An MEUSAC core group meeting held today 27th February 2015 gave a detailed outlook on the developments upon the Juncker Investment Plan through a presentation delivered by Matthew Buttigieg, Financial Analyst within the Ministry for Finance.
The December 2014 European Council concluded that fostering investment and addressing market failure is indeed a key policy challenge. The new focus on investment will provide the foundation for growth and jobs in Europe and calls for setting up a European fund for Strategic Investments (EFSI) in the EIB Group with the aim to mobilise 315 billion euro in new investments between 2015 and 2017.
The Investment Plan for Europe is based on three pillars:
Mobilising private investment, €315 billion over the next three years (EFSI)
Making that investment reach the real economy (through Project Pipeline)
Improving the investment environment in Europe
The fund is to be run by the EIB group. Private investment is essential in order to inject enough financial stimulus that can help reach the substantial funding targets. The idea spins off through a €16 billion EU budget Guarantee which through the EIB’s AAA rating can be further multiplied in terms of investment potential. No extra funding has been requested from the Member States to finance the package however it is necessary that private funding is, as mentioned, attracted to the plan. The EFSI is designed to be a flexible instrument which can be combined with all other forms of EU funds. Investment platforms and national promotional institutions have a key role to ensure that the plan succeeds.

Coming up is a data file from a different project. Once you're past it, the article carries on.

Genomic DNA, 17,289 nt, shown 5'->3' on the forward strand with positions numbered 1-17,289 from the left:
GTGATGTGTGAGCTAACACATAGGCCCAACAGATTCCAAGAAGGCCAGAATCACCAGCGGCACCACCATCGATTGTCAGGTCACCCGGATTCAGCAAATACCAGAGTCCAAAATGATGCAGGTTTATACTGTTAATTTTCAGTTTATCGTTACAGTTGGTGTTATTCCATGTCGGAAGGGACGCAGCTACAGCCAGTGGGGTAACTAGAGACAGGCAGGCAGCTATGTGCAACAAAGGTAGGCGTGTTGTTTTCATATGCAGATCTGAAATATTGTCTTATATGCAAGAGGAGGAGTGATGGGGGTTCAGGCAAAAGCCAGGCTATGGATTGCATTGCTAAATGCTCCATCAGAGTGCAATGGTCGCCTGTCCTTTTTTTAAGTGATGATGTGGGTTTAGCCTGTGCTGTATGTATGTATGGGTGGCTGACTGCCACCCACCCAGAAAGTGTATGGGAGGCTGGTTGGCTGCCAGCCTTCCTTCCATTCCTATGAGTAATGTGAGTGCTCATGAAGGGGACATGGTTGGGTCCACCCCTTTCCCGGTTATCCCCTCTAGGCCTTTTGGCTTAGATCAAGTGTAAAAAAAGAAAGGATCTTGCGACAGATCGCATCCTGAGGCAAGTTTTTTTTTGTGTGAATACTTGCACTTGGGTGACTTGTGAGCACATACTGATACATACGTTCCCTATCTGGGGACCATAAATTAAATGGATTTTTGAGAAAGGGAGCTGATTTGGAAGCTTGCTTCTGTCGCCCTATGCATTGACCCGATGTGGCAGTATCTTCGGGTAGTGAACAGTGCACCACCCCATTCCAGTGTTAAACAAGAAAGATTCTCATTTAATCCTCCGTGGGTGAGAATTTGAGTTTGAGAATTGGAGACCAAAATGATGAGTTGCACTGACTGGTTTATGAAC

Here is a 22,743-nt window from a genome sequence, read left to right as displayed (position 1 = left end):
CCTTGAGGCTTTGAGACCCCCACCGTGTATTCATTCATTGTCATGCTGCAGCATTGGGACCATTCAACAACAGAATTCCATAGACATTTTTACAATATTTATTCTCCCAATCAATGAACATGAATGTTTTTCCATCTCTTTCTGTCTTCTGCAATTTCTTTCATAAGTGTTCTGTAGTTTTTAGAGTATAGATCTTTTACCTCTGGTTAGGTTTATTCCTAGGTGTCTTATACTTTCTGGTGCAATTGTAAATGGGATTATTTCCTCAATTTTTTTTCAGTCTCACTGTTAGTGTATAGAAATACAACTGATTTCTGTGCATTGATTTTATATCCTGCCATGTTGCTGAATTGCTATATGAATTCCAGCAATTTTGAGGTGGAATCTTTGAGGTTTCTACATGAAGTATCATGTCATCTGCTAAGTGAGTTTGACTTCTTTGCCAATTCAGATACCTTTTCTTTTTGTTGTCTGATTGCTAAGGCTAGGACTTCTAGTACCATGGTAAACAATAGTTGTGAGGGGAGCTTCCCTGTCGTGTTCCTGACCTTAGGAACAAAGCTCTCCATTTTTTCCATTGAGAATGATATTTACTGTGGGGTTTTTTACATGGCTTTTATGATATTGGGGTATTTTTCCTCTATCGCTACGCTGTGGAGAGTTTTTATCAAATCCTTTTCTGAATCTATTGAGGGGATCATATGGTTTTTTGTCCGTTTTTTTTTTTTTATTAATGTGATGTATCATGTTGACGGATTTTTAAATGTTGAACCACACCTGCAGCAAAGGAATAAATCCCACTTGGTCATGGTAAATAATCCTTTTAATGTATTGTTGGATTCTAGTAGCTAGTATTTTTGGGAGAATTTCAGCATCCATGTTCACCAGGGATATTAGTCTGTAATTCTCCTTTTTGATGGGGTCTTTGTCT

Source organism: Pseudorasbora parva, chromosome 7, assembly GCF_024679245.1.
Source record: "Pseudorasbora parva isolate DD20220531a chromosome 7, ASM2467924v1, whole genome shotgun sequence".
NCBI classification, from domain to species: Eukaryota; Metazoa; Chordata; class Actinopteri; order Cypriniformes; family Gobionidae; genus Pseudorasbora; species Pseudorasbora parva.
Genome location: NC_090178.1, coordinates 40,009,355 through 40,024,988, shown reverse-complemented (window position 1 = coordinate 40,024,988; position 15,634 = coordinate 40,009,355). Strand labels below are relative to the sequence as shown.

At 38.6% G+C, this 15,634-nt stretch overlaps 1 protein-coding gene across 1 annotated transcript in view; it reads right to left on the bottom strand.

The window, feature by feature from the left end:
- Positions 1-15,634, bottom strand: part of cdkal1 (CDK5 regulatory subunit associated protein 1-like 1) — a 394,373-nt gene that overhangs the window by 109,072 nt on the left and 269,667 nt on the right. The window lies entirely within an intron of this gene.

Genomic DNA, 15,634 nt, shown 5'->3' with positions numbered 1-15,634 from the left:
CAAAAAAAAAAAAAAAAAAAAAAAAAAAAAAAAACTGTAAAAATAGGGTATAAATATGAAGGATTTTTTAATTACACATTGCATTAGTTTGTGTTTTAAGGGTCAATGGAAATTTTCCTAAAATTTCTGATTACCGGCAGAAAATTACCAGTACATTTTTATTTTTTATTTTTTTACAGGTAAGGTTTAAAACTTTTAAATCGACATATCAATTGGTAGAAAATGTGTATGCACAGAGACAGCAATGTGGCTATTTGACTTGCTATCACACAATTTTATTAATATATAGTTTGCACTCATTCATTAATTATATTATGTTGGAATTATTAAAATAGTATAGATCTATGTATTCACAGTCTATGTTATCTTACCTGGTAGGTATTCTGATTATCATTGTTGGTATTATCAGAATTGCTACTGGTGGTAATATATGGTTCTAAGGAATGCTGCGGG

The investment plan is planned to be based on key structural project initiatives which would instigate private investment to switch the investment mood to a positive one. The projects would also be related to key strategic developments which would in themselves be necessary to facilitate and instigate further investment potential. An overview of the proposed project flowchart procedure was presented at the meeting.
The projects would have to be consistent with EU policies and economically and technically viable. Projects could cover all sectors including development of infrastructure, investment in energy, education and training, health and ICT, as well as SMEs and mid-caps. They are to seek to maximise where possible the mobilisation of private sector capital.
Negotiations are still ongoing in the European Council but the text is already stabilised and mostly in agreement. The plan requires co-decision and therefore the European Parliament’s approval is required. The way forward also involves the frontloading of resources by the EIB group. A Commission Communication is expected on State aid treatment of EFSI investments.
From a national point of view, there are some potential projects which have already been identified, particularly in terms of infrastructure. The private sector is to play a key role in the promotion of projects. The plan would nationally also be steered towards a manner of implementation which seeks to catalyse private investment in order to achieve the multiplier effect through the EU guarantee. The notion of the plan improves access to finance and competitiveness of SMEs by allowing investing in projects that carry greater degree of risk.
GRTU will be following closely further developments of the economic plan which is being set high on the EU agenda. The Investment Plan is being given a more tangible aspect from being merely an idea. The economic stimulus of the investment package at an EU level is undisputedly a necessary step forward. Nevertheless we must ensure that Maltese and Gozitan businesses tap into the benefits of the plan in a practical and optimum level.